Initiative mulled on golf course plan
A developer’s plan to expand an upscale golf course could wind up going before voters in Basalt.A critic of the Basalt town government’s handling of the Roaring Fork Club application is looking into circulating a petition that would force an election rather than let the Town Council have the final word on the proposal. That process of collecting signatures to force an election is called a citizen initiative.”An initiative is an interesting option,” said David Cramer, a Basalt resident. “We’re taking a good, hard look at it.”Cramer is among a contingent of residents who have lobbied the Basalt Town Council to delay the review of the golf club’s application until residents have a chance to update a land-use master plan for the town. They say that process would let residents look at any and all potential uses for the ranch where the golf club wants to expand.The Roaring Fork Club wants to add nine holes of golf and 24 luxury cabins on the Guido Meyer family ranch and Kittle ranch, both located between Elk Run subdivision and Holland Hills. The plan would also include free-market homes for the ranch families and land for up to 36 affordable residences.The town’s last master plan, completed in 1999, identified only a portion of the spread for inclusion in the urban growth boundary – an area suitable for urban-style growth.Critics of the golf club’s application allege that the Meyers ranch shouldn’t be annexed and the application shouldn’t be reviewed since the master plan states that the use of a property will remain as it is unless it is “specifically identified with a future land use designation.” The majority of council and planning commission members determined in an informal vote last month that they don’t want to delay the club’s application for a land-use planning process. They said enough planning has already taken place.Cramer talked to town officials in late May about the initiative process. He said it’s not as simple as collecting signatures of eligible voters in the town on a piece of paper. The wording of the initiative has to be carefully crafted to meet legal requirements.The initiative probably wouldn’t ask voters if they want a golf course or not. Instead it would address the review process.”The whole gist is to force a proper procedure,” Cramer said.”I’m not out to get the developer,” he added. “I’m out to make sure (the review) is done right.”If Basalt residents support the golf course expansion, he said he would be fine with that.It would require about 200 signatures to force an election. That number is equal to 10 percent of the registered electors at the time of the last general election.”That’s the easy part,” Cramer said of the signature collection. “I could rattle off 50 to 75 people just off the top of my head that would sign a petition,” he said. The hard part is crafting the correct language.Cramer said he isn’t sure if the initiative will be launched. He is meeting with other opponents of the golf club before deciding whether to pursue it. The biggest obstacle could be lack of time to devote to the effort rather than philosophical differences, Cramer said.Scott Condon’s e-mail address is email@example.com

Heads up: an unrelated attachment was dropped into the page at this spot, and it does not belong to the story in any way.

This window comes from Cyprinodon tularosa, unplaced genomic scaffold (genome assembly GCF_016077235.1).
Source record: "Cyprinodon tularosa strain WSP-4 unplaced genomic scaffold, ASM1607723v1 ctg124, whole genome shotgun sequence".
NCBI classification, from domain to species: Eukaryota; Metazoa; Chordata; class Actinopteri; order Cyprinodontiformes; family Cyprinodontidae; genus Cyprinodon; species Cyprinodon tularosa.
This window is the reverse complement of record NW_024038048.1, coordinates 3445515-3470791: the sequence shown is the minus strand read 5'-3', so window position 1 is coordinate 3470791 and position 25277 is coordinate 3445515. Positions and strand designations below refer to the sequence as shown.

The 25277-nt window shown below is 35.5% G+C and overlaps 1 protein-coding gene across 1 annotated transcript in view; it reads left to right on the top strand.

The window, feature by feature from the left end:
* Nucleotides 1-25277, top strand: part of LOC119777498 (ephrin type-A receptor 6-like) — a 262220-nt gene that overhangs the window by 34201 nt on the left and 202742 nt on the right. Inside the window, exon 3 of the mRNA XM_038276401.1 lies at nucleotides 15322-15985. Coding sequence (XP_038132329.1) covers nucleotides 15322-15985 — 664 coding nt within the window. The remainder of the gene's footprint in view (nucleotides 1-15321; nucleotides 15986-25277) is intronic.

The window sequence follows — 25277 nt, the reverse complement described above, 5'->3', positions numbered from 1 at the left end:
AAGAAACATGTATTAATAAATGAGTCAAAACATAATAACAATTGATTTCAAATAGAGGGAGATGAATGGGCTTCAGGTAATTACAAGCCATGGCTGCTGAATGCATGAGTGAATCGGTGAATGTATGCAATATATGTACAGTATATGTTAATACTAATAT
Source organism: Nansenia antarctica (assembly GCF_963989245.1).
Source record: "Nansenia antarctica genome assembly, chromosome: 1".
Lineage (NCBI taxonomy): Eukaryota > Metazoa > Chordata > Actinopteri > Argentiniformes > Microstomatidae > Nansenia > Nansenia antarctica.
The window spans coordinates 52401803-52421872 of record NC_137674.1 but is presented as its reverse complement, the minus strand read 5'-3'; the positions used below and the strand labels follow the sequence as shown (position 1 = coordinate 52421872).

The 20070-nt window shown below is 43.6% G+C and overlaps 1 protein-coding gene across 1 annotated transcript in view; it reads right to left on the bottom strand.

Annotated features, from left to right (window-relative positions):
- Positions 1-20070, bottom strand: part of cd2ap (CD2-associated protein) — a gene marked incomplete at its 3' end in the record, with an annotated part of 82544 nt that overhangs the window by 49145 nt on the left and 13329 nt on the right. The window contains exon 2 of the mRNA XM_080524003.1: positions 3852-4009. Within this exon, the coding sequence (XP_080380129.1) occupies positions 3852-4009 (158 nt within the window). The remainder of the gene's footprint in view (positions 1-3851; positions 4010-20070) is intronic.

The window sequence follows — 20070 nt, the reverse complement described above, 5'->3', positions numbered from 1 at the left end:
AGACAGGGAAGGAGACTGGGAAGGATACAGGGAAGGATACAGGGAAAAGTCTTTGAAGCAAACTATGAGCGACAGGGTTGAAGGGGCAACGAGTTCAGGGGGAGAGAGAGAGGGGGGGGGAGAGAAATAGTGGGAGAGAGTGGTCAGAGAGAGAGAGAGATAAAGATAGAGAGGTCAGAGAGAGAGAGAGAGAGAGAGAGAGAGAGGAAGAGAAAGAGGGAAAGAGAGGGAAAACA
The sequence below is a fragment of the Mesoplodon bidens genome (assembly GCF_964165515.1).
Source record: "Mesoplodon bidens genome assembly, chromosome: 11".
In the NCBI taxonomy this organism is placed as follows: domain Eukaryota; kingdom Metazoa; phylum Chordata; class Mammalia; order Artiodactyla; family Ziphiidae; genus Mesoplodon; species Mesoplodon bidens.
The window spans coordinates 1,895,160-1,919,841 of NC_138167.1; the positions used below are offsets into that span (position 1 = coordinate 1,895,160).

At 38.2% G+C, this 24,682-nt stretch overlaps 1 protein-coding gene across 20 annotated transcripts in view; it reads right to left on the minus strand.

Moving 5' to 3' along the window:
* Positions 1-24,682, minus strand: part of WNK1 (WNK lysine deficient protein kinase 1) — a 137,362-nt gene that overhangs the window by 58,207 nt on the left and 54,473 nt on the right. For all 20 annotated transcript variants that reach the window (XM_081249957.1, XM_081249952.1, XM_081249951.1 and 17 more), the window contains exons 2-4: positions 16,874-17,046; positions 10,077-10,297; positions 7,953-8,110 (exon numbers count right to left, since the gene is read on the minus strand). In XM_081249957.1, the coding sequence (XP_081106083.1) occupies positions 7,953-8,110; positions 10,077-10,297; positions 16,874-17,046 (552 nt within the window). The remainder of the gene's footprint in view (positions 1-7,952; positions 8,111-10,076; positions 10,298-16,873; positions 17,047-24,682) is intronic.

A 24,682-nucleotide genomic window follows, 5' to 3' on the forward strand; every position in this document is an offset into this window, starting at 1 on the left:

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In Pitkin County, a camp helps local homeless population through the pandemic. What might a similar program look like in Glenwood Springs?
Glenwood Springs is interested in setting up a camp for the local homeless population to safely congregate during the COVID-19 pandemic. According to Pitkin County Human services director Nan Sundeen, the Pitkin County camp costs about $2,000 per month to run.